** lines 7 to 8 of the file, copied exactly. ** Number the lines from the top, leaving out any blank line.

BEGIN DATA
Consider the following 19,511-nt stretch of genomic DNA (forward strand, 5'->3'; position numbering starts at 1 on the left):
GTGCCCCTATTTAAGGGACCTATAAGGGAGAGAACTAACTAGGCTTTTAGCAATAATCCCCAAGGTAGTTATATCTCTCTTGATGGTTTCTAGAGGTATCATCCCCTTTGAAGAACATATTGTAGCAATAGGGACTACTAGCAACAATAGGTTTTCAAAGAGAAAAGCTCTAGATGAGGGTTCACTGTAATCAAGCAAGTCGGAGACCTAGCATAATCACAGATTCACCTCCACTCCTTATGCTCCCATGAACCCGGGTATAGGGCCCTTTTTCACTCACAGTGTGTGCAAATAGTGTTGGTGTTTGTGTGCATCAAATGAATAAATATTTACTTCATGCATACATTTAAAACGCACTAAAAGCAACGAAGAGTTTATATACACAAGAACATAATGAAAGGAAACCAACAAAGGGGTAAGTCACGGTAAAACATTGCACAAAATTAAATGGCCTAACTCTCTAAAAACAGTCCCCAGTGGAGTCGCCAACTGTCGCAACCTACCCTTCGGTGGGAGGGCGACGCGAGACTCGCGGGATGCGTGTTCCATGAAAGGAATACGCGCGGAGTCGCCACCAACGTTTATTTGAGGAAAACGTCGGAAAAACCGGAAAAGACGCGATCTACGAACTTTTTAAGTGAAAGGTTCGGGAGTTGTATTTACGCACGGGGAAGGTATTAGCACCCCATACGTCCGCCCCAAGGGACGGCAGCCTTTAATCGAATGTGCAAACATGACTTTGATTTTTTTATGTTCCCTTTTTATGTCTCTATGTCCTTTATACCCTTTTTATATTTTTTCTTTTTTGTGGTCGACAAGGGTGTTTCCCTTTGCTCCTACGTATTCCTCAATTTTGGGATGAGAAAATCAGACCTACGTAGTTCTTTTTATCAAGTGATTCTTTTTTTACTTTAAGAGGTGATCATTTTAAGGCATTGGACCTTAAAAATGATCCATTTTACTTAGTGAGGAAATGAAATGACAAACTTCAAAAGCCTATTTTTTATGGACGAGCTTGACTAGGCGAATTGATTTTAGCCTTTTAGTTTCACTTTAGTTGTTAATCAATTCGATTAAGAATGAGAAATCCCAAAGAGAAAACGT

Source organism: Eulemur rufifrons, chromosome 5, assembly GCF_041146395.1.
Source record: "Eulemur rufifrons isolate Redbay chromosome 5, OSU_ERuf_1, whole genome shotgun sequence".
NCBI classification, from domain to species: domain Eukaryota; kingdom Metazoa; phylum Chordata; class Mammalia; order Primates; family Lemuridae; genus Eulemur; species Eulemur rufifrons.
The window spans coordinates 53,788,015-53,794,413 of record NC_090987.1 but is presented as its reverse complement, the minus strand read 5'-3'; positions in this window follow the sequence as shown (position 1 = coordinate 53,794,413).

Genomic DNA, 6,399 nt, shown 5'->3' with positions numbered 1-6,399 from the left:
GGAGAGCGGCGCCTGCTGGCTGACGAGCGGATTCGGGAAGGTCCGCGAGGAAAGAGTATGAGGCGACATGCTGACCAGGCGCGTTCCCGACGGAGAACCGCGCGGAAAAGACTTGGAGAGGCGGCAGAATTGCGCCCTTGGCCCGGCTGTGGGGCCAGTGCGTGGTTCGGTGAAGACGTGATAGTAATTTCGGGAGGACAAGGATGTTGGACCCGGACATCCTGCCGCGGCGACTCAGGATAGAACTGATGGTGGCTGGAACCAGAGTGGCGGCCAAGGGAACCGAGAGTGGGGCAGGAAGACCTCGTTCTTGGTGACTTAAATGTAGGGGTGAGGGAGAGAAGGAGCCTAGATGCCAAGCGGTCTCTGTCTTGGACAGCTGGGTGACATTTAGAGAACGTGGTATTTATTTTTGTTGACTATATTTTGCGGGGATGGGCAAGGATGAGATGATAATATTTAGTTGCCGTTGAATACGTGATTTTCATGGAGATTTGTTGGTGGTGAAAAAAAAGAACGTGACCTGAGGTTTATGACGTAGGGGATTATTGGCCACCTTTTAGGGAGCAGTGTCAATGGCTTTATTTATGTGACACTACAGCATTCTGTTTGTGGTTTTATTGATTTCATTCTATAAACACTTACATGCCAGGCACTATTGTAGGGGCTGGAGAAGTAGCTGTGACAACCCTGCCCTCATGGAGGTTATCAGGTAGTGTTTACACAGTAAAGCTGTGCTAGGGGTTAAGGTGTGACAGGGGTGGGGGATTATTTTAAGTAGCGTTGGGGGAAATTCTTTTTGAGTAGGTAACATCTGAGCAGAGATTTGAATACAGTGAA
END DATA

Genomic DNA, 6,399 nt, shown 5'->3' with positions numbered 1-6,399 from the left:
GGAGAGCGGCGCCTGCTGGCTGACGAGCGGATTCGGGAAGGTCCGCGAGGAAAGAGTATGAGGCGACATGCTGACCAGGCGCGTTCCCGACGGAGAACCGCGCGGAAAAGACTTGGAGAGGCGGCAGAATTGCGCCCTTGGCCCGGCTGTGGGGCCAGTGCGTGGTTCGGTGAAGACGTGATAGTAATTTCGGGAGGACAAGGATGTTGGACCCGGACATCCTGCCGCGGCGACTCAGGATAGAACTGATGGTGGCTGGAACCAGAGTGGCGGCCAAGGGAACCGAGAGTGGGGCAGGAAGACCTCGTTCTTGGTGACTTAAATGTAGGGGTGAGGGAGAGAAGGAGCCTAGATGCCAAGCGGTCTCTGTCTTGGACAGCTGGGTGACATTTAGAGAACGTGGTATTTATTTTTGTTGACTATATTTTGCGGGGATGGGCAAGGATGAGATGATAATATTTAGTTGCCGTTGAATACGTGATTTTCATGGAGATTTGTTGGTGGTGAAAAAAAAGAACGTGACCTGAGGTTTATGACGTAGGGGATTATTGGCCACCTTTTAGGGAGCAGTGTCAATGGCTTTATTTATGTGACACTACAGCATTCTGTTTGTGGTTTTATTGATTTCATTCTATAAACACTTACATGCCAGGCACTATTGTAGGGGCTGGAGAAGTAGCTGTGACAACCCTGCCCTCATGGAGGTTATCAGGTAGTGTTTACACAGTAAAGCTGTGCTAGGGGTTAAGGTGTGACAGGGGTGGGGGATTATTTTAAGTAGCGTTGGGGGAAATTCTTTTTGAGTAGGTAACATCTGAGCAGAGATTTGAATACAGTGAA